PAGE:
How to make panini bread

Updated April 17, 2017

A panini is a small Italian sandwich that is served on small, hearty, textured bread. It is generally grilled using a panini press, which pushes down on the bread while it cooks and gives it distinctive grill marks. The term "panini bread" is not an actual bread, rather it refers to the bread most commonly used for making authentic panini sandwiches: ciabatta. Ciabatta bread is thin and chewy with small holes throughoutand can withstand toppings and the panini press without falling apart.

Add one and one-fourth cups all purpose flour and one-fourth tsp active dry yeast into a large bowl. Measure out one-half cup cold water and insert an instant-read thermometer to ensure it's between 23.9 and 25.6 degrees Celsius, then pour it into the large bowl.

Stir the mixture gently with your hands, then mould it into a ball. Use cling film to lightly cover the top of the bowl and leave it at room temperature for at least 12 hours or until it has small bubbles.

Add another one and one-half cups all-purpose flour and one-half tsp active dry yeast into a second large bowl, then stir in three-fourths cup cold (75 to 78 degrees) water and the bubbly ball of dough. Combine the mixture with a rubber spatula, wrap with plastic and leave it at room temperature for approximately 20 minutes.

Transfer the dough onto a flat surface and add one and one-half tsp salt and two tbsp olive oil on top. Press the heel of your hand into each side of the dough and push the dough in opposite directions so the salt and oil will spread out, then fold the dough in half and repeat the pushing until the dough absorbs all the oil.

Grab the dough and lift it vertically above your flat surface, then use the heel of your hand to press down the bottom portion of the dough so it stretches. Fold the top half down to meet the bottom edge, then repeat the stretching and folding process one more time.

Press the heel of your hand directly into the folded dough, then flip it over and repeat the process for about 10 minutes or until the dough is pliable enough to shape into a ball. Coat the bottom and sides of a large bowl with non-stick cooking spray, then add the dough ball and wrap the bowl with plastic. Leave for about 45 minutes.

Sprinkle your flat work surface and your hands lightly with flour, then add the dough. Stretch the dough ball into a 10 inch long rectangle, then fold it into thirds and then again in half vertically.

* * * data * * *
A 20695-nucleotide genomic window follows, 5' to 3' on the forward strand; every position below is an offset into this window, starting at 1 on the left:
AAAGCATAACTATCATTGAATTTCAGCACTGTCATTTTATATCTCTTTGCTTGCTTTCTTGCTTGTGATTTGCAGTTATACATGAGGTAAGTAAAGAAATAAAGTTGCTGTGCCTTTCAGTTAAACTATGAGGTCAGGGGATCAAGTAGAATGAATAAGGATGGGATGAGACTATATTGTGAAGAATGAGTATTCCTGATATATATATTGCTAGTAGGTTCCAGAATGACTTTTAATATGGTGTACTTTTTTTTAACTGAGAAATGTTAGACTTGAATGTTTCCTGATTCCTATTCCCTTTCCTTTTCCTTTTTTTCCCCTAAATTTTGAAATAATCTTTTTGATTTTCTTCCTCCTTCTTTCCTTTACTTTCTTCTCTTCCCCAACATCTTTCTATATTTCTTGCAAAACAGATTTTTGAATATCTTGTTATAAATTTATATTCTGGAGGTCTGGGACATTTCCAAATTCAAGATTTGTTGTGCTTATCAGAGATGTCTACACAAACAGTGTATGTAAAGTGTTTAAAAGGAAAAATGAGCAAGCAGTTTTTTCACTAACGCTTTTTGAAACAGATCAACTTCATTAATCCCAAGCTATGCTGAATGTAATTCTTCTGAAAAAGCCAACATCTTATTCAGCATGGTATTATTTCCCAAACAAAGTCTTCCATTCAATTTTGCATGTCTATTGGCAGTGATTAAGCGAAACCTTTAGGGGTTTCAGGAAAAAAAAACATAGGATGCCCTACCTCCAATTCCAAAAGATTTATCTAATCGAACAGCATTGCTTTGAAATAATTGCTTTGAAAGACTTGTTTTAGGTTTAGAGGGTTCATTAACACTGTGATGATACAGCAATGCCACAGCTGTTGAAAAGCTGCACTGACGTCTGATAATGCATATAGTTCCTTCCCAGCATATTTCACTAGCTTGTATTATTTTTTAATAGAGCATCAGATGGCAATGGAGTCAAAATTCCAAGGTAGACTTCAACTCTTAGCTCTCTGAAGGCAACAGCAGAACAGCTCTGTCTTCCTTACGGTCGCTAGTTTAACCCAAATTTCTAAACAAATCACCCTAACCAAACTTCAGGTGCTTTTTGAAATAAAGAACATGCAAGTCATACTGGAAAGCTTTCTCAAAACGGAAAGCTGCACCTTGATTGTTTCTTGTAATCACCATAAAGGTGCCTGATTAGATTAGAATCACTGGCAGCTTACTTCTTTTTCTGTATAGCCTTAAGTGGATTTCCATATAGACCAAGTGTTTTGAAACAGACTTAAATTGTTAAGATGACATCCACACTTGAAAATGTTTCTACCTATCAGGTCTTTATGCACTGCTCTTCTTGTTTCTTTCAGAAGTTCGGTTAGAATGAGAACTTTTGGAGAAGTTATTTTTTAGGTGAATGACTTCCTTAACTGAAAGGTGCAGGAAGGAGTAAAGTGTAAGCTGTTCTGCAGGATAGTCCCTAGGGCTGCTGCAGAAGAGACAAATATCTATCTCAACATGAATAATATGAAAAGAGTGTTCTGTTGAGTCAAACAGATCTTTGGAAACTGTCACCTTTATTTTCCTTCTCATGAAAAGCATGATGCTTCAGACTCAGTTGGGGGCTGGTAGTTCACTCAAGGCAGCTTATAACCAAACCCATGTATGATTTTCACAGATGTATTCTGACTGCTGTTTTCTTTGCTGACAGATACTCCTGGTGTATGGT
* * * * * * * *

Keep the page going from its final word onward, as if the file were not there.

Add the folded bread back into the bowl and allow it to sit covered for about an hour and 15 minutes or until it rises and becomes twice as large, then cut it in half and place the pieces back into the bowl covered for another 20 minutes. Shape the pieces into four-inch by six-inch rectangles, then fold them into thirds.

Cover a baking tray with parchment paper and add the dough, then drape cling film over it and let it rise for another 45 minutes. Turn your oven to 232 degrees Celsius, shape the rectangles into 10-inch by four-inch rectangles and bake for approximately 15 minutes. Insert an instant-read thermometer into the centre of the loaves and ensure it reads 205 degrees before slicing.


Add four oz grated cheese or one-half tsp chopped herbs to the dough for a richer flavour.


Do not add extra flour into the dough when you're handling it--it is supposed to be sticky and extra flour will make the bread overly chewy. Do not press down and pop any air bubbles when you handle the dough or the bread will be dense.

Things You'll Need

  • Two and three-quarters cups plus two tbsp all-purpose flour
  • Three-quarters tsp active dry yeast
  • Instant-read thermometer
  • One and one-quarter cup cold water
  • Two large bowls
  • Cling film
  • Rubber spatula
  • One and one-half tsp salt
  • Two tbsp olive oil
  • Cooking spray
  • Baking tray
  • Parchment paper
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About the Author

Allison Boelcke graduated from Indiana University with a bachelor's in English and a minor in psychology. She worked in print journalism for three years before deciding to pursue Internet writing. She is now a contributing web writer for Demand Studios and Conjecture Corporation.